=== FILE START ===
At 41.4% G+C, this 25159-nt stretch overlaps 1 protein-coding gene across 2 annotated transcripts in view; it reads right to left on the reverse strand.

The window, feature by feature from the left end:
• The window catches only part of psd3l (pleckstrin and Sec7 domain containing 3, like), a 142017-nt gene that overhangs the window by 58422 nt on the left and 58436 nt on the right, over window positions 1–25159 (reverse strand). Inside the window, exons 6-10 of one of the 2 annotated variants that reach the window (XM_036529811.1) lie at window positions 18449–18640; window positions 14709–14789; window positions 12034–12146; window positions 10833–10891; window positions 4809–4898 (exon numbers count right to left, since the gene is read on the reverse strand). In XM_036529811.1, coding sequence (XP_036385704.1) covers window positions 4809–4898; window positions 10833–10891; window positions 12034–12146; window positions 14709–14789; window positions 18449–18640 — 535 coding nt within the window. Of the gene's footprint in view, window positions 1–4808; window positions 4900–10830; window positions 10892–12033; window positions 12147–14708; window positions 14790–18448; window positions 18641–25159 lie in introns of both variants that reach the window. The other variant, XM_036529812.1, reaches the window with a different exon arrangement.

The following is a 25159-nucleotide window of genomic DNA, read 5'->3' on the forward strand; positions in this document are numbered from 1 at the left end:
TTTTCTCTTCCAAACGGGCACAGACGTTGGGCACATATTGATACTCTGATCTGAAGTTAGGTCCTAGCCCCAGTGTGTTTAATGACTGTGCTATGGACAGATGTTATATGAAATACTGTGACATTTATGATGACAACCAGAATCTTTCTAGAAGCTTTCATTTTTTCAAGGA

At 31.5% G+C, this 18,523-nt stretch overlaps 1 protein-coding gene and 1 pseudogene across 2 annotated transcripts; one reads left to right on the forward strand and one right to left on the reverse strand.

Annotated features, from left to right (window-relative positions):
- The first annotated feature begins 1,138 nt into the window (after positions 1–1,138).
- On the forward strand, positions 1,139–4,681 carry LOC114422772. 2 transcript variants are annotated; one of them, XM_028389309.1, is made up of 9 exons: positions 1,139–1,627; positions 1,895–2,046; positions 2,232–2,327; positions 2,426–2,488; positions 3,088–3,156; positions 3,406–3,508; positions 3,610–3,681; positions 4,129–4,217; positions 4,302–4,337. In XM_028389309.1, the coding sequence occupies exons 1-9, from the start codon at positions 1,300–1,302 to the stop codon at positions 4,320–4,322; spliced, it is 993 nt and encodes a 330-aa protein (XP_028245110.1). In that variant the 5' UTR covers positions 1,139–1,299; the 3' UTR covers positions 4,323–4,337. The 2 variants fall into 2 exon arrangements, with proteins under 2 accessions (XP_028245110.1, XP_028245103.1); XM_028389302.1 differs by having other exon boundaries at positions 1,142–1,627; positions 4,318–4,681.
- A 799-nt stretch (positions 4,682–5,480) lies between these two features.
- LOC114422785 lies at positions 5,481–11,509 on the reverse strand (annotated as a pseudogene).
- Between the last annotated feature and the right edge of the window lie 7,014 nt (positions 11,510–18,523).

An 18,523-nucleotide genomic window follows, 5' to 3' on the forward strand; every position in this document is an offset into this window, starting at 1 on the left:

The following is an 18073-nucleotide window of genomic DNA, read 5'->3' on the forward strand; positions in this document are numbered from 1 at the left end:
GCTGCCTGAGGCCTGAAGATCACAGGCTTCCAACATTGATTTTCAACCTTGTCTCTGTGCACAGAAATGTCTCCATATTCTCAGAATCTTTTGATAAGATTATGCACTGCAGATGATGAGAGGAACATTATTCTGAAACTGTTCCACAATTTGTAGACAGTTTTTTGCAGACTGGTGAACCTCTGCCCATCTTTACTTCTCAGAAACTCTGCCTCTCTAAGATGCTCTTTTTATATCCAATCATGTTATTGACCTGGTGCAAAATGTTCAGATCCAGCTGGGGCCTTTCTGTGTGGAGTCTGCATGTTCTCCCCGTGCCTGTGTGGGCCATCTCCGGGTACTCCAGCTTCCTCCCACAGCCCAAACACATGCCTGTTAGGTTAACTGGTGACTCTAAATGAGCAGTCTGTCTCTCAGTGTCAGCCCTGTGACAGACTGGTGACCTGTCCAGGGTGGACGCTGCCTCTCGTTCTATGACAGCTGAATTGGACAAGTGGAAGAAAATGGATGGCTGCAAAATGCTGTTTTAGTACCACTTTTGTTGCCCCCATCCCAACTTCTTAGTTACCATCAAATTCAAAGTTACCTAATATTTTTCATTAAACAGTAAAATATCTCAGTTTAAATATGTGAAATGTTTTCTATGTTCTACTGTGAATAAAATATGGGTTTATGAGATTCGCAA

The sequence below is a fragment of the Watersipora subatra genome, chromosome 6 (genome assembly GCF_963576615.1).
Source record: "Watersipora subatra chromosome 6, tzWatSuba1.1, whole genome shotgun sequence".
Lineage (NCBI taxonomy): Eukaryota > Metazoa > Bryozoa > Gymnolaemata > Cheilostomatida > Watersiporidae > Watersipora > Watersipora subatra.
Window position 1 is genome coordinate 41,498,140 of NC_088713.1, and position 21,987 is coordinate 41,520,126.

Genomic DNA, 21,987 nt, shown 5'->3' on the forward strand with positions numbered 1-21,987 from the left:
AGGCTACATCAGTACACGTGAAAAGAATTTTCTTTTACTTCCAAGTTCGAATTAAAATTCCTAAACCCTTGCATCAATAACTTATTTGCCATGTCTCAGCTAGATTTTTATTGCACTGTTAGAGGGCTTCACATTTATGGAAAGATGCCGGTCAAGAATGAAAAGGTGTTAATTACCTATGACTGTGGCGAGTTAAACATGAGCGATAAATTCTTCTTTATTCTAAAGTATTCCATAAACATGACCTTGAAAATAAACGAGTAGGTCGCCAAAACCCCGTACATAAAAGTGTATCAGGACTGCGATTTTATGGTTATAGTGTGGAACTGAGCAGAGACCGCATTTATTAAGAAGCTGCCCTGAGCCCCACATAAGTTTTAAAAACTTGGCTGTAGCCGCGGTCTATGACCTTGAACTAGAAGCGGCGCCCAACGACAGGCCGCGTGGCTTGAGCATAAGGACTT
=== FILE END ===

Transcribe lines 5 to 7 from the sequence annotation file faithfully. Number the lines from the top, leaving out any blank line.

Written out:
TTTTCTCTTCCAAACGGGCACAGACGTTGGGCACATATTGATACTCTGATCTGAAGTTAGGTCCTAGCCCCAGTGTGTTTAATGACTGTGCTATGGACAGATGTTATATGAAATACTGTGACATTTATGATGACAACCAGAATCTTTCTAGAAGCTTTCATTTTTTCAAGGA

At 31.5% G+C, this 18,523-nt stretch overlaps 1 protein-coding gene and 1 pseudogene across 2 annotated transcripts; one reads left to right on the forward strand and one right to left on the reverse strand.

Annotated features, from left to right (window-relative positions):